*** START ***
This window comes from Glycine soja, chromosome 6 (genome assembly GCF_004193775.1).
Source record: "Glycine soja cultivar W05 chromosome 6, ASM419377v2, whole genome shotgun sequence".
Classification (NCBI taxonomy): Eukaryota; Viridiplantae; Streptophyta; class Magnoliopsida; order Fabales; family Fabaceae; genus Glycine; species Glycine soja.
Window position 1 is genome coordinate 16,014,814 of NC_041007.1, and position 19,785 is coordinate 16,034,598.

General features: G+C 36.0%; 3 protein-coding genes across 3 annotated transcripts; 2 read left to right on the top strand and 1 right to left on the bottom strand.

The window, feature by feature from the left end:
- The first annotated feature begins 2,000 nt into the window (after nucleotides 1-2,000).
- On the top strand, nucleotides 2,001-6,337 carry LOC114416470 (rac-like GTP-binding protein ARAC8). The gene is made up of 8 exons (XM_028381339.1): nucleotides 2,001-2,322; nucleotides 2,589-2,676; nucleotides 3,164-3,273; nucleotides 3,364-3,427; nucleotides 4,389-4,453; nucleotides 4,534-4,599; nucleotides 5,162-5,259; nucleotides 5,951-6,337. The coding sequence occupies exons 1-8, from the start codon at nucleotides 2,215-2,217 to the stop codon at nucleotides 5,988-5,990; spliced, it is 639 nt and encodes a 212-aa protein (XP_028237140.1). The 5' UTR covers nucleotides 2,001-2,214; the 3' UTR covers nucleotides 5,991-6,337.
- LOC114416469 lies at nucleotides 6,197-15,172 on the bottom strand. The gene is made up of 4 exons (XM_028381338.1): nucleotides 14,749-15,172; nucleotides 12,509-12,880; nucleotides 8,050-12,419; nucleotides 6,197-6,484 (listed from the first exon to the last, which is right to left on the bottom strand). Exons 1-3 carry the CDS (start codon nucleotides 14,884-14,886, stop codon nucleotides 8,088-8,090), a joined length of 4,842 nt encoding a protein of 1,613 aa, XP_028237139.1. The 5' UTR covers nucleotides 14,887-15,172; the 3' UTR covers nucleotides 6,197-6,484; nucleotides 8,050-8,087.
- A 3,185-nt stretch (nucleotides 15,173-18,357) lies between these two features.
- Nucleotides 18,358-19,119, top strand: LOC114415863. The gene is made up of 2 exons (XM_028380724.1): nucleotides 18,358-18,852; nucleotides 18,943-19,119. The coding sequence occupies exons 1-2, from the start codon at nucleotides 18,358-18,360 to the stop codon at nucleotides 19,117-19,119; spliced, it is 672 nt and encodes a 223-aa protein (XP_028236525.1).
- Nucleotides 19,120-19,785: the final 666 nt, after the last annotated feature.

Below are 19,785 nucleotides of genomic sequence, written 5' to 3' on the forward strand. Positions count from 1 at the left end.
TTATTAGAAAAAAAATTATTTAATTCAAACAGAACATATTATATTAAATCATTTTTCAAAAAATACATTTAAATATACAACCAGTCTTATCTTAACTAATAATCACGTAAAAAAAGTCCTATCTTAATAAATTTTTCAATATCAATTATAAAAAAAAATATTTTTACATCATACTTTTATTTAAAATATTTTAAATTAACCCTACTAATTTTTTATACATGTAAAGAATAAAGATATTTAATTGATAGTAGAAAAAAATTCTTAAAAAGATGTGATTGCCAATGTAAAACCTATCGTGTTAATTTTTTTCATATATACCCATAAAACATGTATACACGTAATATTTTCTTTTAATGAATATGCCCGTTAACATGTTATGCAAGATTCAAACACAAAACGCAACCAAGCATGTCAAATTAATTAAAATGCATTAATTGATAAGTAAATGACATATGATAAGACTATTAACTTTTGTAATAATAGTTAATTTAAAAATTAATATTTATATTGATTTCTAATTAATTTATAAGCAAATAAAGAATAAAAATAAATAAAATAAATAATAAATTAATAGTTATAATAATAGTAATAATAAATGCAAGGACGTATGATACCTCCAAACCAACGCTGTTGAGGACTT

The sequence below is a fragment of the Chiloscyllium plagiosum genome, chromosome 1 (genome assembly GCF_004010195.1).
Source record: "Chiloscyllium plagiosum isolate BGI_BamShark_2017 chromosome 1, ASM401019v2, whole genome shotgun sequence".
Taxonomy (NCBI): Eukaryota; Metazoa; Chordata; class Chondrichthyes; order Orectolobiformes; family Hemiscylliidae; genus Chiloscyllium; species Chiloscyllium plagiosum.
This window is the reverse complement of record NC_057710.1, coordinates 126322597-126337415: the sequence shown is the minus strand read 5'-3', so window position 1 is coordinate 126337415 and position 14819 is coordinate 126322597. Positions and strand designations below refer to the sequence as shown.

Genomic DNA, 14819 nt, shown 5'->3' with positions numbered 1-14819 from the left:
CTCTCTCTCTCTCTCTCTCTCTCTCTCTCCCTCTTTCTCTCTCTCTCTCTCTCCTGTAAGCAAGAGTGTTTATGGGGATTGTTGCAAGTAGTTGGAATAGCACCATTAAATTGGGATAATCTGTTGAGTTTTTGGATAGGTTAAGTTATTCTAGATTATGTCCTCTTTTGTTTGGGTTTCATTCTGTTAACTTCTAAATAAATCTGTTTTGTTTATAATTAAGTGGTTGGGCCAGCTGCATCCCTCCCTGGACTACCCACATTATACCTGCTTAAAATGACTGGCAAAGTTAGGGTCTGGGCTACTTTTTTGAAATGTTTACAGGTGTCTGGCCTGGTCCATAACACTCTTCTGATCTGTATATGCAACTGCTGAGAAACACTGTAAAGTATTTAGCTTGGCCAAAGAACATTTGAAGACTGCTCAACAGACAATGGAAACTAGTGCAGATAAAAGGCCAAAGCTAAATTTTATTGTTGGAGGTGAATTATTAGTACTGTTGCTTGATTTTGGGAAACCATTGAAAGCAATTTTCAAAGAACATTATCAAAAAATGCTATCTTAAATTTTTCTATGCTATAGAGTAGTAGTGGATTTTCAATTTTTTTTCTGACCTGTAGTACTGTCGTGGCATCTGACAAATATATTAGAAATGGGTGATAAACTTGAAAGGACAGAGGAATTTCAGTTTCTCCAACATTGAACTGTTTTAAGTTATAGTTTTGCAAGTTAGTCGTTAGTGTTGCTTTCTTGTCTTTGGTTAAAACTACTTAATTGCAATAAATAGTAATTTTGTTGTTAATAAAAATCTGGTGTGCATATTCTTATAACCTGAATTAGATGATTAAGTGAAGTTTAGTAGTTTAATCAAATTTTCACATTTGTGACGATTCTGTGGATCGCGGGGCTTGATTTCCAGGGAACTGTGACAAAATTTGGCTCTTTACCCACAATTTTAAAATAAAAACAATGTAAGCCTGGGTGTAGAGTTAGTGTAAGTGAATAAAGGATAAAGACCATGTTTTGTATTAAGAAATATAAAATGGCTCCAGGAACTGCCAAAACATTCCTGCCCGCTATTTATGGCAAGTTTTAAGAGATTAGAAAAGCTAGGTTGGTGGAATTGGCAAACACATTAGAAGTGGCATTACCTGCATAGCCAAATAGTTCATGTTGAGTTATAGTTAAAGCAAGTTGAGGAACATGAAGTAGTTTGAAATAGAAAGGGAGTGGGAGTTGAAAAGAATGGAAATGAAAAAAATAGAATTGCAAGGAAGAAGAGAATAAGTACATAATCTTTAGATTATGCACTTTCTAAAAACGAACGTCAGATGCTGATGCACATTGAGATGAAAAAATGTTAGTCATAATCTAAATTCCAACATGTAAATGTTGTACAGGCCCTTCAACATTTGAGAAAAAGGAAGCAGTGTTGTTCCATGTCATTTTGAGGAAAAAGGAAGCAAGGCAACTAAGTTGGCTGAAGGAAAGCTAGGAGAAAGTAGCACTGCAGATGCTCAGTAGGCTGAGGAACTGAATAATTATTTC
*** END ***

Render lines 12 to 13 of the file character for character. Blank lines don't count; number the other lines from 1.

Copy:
- Nucleotides 19,120-19,785: the final 666 nt, after the last annotated feature.

Below are 19,785 nucleotides of genomic sequence, written 5' to 3' on the forward strand. Positions count from 1 at the left end.